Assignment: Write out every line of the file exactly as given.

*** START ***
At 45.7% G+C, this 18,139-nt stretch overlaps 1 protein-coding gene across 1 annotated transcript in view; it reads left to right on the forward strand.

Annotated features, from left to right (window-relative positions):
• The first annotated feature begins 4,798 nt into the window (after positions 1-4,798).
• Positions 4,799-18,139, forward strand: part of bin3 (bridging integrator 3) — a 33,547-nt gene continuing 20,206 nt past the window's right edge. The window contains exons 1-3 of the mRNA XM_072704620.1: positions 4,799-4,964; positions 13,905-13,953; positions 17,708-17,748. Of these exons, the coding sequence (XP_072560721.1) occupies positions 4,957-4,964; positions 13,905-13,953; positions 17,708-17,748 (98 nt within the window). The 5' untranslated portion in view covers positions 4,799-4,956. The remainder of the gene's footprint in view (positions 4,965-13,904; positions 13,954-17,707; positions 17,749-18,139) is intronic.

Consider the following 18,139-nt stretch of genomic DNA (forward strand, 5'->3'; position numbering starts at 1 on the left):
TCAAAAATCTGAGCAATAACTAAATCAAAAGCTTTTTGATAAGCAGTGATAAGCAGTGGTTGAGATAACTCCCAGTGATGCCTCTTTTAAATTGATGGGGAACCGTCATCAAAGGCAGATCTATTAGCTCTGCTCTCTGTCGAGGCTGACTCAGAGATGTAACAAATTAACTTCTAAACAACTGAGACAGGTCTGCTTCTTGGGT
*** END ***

At 45.7% G+C, this 18,139-nt stretch overlaps 1 protein-coding gene across 1 annotated transcript in view; it reads left to right on the forward strand.

Annotated features, from left to right (window-relative positions):
• The first annotated feature begins 4,798 nt into the window (after positions 1-4,798).
• Positions 4,799-18,139, forward strand: part of bin3 (bridging integrator 3) — a 33,547-nt gene continuing 20,206 nt past the window's right edge. The window contains exons 1-3 of the mRNA XM_072704620.1: positions 4,799-4,964; positions 13,905-13,953; positions 17,708-17,748. Of these exons, the coding sequence (XP_072560721.1) occupies positions 4,957-4,964; positions 13,905-13,953; positions 17,708-17,748 (98 nt within the window). The 5' untranslated portion in view covers positions 4,799-4,956. The remainder of the gene's footprint in view (positions 4,965-13,904; positions 13,954-17,707; positions 17,749-18,139) is intronic.

Consider the following 18,139-nt stretch of genomic DNA (forward strand, 5'->3'; position numbering starts at 1 on the left):
TCAAAAATCTGAGCAATAACTAAATCAAAAGCTTTTTGATAAGCAGTGATAAGCAGTGGTTGAGATAACTCCCAGTGATGCCTCTTTTAAATTGATGGGGAACCGTCATCAAAGGCAGATCTATTAGCTCTGCTCTCTGTCGAGGCTGACTCAGAGATGTAACAAATTAACTTCTAAACAACTGAGACAGGTCTGCTTCTTGGGT